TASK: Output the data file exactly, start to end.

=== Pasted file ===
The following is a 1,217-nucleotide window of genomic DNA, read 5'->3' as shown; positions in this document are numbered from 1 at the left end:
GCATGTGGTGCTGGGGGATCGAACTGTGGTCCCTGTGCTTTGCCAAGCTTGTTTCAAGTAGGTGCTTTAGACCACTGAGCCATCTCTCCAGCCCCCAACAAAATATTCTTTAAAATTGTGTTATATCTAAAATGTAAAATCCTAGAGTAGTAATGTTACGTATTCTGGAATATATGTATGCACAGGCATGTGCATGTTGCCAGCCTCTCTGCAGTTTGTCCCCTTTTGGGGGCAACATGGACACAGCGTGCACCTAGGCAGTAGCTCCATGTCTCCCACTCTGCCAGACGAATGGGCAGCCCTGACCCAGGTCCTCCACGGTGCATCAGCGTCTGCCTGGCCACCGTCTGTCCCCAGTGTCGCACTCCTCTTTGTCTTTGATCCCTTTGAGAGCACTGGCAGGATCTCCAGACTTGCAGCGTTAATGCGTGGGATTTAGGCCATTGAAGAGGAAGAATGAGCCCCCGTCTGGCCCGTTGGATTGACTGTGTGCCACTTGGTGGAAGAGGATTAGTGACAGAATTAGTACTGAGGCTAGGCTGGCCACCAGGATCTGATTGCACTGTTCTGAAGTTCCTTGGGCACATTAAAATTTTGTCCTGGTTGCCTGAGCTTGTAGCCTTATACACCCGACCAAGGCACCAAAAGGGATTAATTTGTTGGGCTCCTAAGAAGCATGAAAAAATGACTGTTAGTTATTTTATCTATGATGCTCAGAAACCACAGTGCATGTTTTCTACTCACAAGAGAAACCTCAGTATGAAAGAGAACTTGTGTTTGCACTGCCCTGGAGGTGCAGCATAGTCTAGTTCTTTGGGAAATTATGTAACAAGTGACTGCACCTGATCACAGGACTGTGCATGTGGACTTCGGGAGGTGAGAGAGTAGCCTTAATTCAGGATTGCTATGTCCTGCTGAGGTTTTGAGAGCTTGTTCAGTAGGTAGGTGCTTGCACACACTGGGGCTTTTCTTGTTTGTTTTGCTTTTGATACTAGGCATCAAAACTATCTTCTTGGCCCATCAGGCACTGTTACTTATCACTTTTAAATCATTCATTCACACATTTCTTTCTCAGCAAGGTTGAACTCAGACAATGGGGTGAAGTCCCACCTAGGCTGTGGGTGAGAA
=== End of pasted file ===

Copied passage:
The following is a 1,217-nucleotide window of genomic DNA, read 5'->3' as shown; positions in this document are numbered from 1 at the left end:
GCATGTGGTGCTGGGGGATCGAACTGTGGTCCCTGTGCTTTGCCAAGCTTGTTTCAAGTAGGTGCTTTAGACCACTGAGCCATCTCTCCAGCCCCCAACAAAATATTCTTTAAAATTGTGTTATATCTAAAATGTAAAATCCTAGAGTAGTAATGTTACGTATTCTGGAATATATGTATGCACAGGCATGTGCATGTTGCCAGCCTCTCTGCAGTTTGTCCCCTTTTGGGGGCAACATGGACACAGCGTGCACCTAGGCAGTAGCTCCATGTCTCCCACTCTGCCAGACGAATGGGCAGCCCTGACCCAGGTCCTCCACGGTGCATCAGCGTCTGCCTGGCCACCGTCTGTCCCCAGTGTCGCACTCCTCTTTGTCTTTGATCCCTTTGAGAGCACTGGCAGGATCTCCAGACTTGCAGCGTTAATGCGTGGGATTTAGGCCATTGAAGAGGAAGAATGAGCCCCCGTCTGGCCCGTTGGATTGACTGTGTGCCACTTGGTGGAAGAGGATTAGTGACAGAATTAGTACTGAGGCTAGGCTGGCCACCAGGATCTGATTGCACTGTTCTGAAGTTCCTTGGGCACATTAAAATTTTGTCCTGGTTGCCTGAGCTTGTAGCCTTATACACCCGACCAAGGCACCAAAAGGGATTAATTTGTTGGGCTCCTAAGAAGCATGAAAAAATGACTGTTAGTTATTTTATCTATGATGCTCAGAAACCACAGTGCATGTTTTCTACTCACAAGAGAAACCTCAGTATGAAAGAGAACTTGTGTTTGCACTGCCCTGGAGGTGCAGCATAGTCTAGTTCTTTGGGAAATTATGTAACAAGTGACTGCACCTGATCACAGGACTGTGCATGTGGACTTCGGGAGGTGAGAGAGTAGCCTTAATTCAGGATTGCTATGTCCTGCTGAGGTTTTGAGAGCTTGTTCAGTAGGTAGGTGCTTGCACACACTGGGGCTTTTCTTGTTTGTTTTGCTTTTGATACTAGGCATCAAAACTATCTTCTTGGCCCATCAGGCACTGTTACTTATCACTTTTAAATCATTCATTCACACATTTCTTTCTCAGCAAGGTTGAACTCAGACAATGGGGTGAAGTCCCACCTAGGCTGTGGGTGAGAA